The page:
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Quebec Volunteer Lake-Monitoring Program

Methods


What is eutrophication?

Lakes age naturally and this evolution normally occurs over hundreds or thousands of years. This phenomenon called eutrophication is the gradual process of nutrient enrichment of a lake, as it changes from an oligotrophic state (nutrient-poor) to a eutrophic state (nutrient-rich). This enrichment enhances biological productivity, resulting in increased abundance of microscopic algae (phytoplankton) and aquatic plants. This increased productivity is associated with a change in lake characteristics such as a greater accumulation of sediments and organic matter, a reduction in dissolved oxygen, and the replacement of living organisms by species better adapted to the new conditions. Natural eutrophication can be accelerated by shoreline development and human activities in the watershed. These activities contribute to increased nutrient inputs in lakes. Premature aging is one of the main problems affecting recreational lakes and lakes located in agricultural and urbanized areas.

The process of lake eutrophication

The process of lake eutrophication

How to monitor eutrophication?

Lake aging assessment is carried out by measuring nutrient concentrations in lake water, and by monitoring changes in water quality and biological communities over time. The most commonly used parameters are:

  • Total phosphorus, is the nutrient naturally scarce in lakes, thereby limiting the growth of aquatic plants and algae. When phosphorus becomes too abundant as a result of human activities, it stimulates the growth of plants and algae. There is a direct relationship between phosphorus concentration, lake productivity, and trophic level. Eutrophic lakes have high phosphorus concentrations.

  • Chlorophyll a, is an indicator of the biomass (amount) of microscopic algae present in a lake. Chlorophyll a concentration increases with nutrient concentrations. There is a relationship between increased chlorophyll a and the trophic level of a lake. Eutrophic lakes produce large quantities of algae.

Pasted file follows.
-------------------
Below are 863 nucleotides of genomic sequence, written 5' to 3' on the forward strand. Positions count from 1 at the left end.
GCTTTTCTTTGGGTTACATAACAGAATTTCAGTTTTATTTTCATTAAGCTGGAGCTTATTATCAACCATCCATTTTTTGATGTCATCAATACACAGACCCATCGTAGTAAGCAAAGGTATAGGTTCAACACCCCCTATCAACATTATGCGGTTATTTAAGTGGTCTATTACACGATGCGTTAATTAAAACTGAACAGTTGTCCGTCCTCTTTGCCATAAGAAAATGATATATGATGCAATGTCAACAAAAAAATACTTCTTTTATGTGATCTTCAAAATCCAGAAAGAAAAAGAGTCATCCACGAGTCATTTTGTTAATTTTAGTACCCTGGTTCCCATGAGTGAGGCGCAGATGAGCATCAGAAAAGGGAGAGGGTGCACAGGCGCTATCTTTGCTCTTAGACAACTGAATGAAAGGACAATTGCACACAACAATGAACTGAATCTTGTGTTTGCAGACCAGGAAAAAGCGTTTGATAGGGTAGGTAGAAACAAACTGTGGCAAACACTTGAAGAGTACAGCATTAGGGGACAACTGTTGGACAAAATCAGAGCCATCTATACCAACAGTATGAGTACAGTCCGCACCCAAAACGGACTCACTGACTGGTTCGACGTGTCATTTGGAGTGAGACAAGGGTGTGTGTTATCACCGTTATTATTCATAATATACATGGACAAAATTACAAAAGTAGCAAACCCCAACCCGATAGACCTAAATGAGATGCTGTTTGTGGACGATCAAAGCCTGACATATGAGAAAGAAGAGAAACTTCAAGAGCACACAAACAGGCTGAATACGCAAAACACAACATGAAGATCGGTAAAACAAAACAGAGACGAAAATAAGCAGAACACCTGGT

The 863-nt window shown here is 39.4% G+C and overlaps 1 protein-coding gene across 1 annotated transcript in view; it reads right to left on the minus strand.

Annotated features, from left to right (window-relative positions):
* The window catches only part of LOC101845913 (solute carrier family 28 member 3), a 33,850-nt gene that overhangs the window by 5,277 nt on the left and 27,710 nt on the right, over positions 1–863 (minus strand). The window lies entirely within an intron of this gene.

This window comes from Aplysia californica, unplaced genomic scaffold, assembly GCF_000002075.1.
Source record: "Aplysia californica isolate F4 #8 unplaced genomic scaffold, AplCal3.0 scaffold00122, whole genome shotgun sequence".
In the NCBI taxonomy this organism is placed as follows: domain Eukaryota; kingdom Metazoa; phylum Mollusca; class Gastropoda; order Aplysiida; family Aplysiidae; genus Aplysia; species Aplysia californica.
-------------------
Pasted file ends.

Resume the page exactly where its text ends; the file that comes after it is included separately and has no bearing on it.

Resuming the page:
• Water transparency, indicates the amount of light penetration into a lake. It is measured using a Secchi disk. Transparency diminishes with increased lake algal biomass. There is a relationship between water transparency and trophic level. Eutrophic lakes are characterized by low water transparency.

  • Dissolved oxygen concentration in the deep waters (hypolimnion) of a thermally stratified lake. Low dissolved oxygen concentrations are often related to large amounts of decomposing organic matter originating from dead organisms such as algae and aquatic plants. Therefore, eutrophic lakes often lack oxygen in the hypolimnion.

  • Abundance of aquatic plants in the littoral zone – the shallow transition zone between dry land and open water of a lake where sunlight reaches the bottom. The shallow water, abundant light and nutrient-rich sediments provide ideal conditions for aquatic plant growth. Aquatic plant abundance and areal cover serve as an indicator of a lake’s trophic level. Eutrophic lakes are generally abundant in aquatic plants relative to oligotrophic lakes.